3. Classifying offenders is an important tool correctional staff uses for a number of different reasons. By classifying offenders, staff can evaluate their risk to offend again, what program they should be put into while incarcerated, among other things. There are three main factors used when classifying an offender: current and prior offense history, previous experience in the justice system, and substance abuse patterns (Clear et al., 2016, p. 155). It is easy to see why these are the main factors used, because each one tells an important story, whether it be the history of the offender or predicts how they may behave in the future. All of these things must be considered when an offender arrives to a facility. Of the factors, I believe their current and prior offense history is the most important to the classification of the inidividual. The crime a person committs is often very telling, as well as how often they have committed crime before. As I have mentioned in previous discussions, I believe that the purpose of the correctional system should be rehabilitation, not incapacitation. With that in mind, understanding the offender’s past helps us create a plan to steer them away from retracing the same steps. In addition, by understanding the offender’s history, staff gets a better idea of the type of person they are dealing with. A first time offender charged with drug possession should be treated very differently than someone who was a history of repeated violent sexual harrassment and abuse. Even further, asking this one question can help guide staff in evaluating risk and program placement, where I believe the other two factors cannot do as clearly. HOwever, at the end of the day, each factor is important, because human behavior is very complex and cannot be attributed to just one factor, thus the necessity of multiple.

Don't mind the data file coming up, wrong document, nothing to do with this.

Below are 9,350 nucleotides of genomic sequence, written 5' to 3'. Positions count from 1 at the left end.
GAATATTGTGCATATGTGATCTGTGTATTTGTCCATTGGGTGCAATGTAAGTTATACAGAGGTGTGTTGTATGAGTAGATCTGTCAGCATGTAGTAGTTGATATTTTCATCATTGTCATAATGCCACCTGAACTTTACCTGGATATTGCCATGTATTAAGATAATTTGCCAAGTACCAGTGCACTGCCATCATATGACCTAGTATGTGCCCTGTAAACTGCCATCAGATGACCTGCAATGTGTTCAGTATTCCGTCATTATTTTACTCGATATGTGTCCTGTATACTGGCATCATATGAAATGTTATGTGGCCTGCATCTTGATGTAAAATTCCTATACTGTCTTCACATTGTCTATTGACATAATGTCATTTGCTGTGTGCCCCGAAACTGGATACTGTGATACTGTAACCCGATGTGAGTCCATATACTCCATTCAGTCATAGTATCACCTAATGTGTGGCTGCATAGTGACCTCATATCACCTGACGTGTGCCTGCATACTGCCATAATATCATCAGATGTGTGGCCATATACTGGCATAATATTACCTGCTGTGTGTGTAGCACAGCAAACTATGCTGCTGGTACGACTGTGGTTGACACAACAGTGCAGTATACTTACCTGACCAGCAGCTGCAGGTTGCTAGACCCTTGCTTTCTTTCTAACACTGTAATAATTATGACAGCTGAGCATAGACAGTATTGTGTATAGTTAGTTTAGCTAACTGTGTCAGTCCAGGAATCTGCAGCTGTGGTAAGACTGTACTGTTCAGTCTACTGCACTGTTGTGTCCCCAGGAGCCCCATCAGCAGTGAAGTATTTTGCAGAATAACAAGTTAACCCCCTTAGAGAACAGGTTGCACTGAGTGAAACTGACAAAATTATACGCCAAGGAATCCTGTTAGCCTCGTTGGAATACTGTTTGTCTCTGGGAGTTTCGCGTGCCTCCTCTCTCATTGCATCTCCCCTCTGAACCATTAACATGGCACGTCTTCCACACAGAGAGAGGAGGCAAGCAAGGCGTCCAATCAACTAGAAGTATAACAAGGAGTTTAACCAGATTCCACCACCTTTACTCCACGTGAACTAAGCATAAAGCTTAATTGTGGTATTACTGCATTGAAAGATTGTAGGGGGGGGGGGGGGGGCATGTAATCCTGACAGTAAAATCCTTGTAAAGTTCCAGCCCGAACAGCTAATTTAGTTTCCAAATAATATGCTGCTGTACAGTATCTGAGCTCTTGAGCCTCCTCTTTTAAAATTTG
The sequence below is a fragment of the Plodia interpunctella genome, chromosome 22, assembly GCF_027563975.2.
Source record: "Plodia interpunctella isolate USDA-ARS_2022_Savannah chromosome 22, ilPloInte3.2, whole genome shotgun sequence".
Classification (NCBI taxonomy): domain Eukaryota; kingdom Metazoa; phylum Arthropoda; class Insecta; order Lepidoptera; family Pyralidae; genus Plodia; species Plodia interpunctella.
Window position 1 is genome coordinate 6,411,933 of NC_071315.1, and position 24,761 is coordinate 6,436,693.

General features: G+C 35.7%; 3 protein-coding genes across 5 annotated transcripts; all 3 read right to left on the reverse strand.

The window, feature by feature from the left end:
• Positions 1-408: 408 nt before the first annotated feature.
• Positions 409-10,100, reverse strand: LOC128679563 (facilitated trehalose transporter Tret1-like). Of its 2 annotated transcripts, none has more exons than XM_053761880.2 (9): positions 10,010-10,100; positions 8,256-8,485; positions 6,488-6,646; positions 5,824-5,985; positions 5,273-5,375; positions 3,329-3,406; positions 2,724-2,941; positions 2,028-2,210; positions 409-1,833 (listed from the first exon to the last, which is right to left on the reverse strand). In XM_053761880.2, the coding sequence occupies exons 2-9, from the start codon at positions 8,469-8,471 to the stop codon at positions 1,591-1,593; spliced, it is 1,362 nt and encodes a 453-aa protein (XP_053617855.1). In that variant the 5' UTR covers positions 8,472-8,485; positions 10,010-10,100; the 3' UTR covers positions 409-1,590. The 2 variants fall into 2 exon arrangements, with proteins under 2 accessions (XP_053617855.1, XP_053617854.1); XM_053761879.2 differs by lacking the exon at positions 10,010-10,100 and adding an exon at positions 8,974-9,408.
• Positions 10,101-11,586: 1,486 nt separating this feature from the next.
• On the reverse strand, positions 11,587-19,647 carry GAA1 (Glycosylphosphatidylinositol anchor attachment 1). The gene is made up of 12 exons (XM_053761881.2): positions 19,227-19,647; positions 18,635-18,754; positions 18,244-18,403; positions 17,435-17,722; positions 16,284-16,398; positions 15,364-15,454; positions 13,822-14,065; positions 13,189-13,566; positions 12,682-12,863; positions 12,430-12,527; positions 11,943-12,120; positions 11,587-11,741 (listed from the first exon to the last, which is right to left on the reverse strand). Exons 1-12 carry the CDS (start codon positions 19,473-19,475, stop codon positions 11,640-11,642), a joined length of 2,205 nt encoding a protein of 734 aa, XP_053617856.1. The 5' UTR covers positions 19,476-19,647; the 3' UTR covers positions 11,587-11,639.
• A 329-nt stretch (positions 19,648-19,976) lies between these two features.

4. There are a few different factors that can be used to determine the classification of offenders. The factors include the seriousness of the crime that has been committed, the mental status of the individual, the likeliness of the person committing that offense again or committing another type of offense, the criminal history the person has, and the individual needs the person would have in the correctional system. All these factors are very helpful in the classification process. Having these different factors make it easier to know what exactly the person needs punishment wise, and what they need for their well-being, along with what is needed for their future. The most important factor in my opinion is the mental status of the offender. I feel this is the most important factor because sometimesnyou never know what a person is going through when you just look at them. Knowing the persons mental state is crucial because you never know how a person can snap towards another person just from a glance, or by something that is said to them. The slightest thing can trigger a person. Which this can then lead to many issues in their future and within the correctional system. Mentality is also important because the person can actually be very dangerous without anyone knowing.
5. Offenders are placed in classification due to their already established offence history, substance abuse patterns, behaviour with inmates and already established experience within the justice system. Offence criteria are to classify offenders as to the seriousness of the crime committed either to the crime committed being minimal charge or other. Risk criteria classify offenders as to the probability of future criminal conduct on the projected possibility that the offender might offend again. Lastly is program criteria to classify offenders as to the nature of correctional treatment appropriate to the person’s need and situation as per the offender (Clear, 2016). Personally, from the three listed I lean towards the risk criteria, due to an already established within the criminal justice system where a timeline of offences can be observed or how the offence can be seen as detrimental to others if released back into society.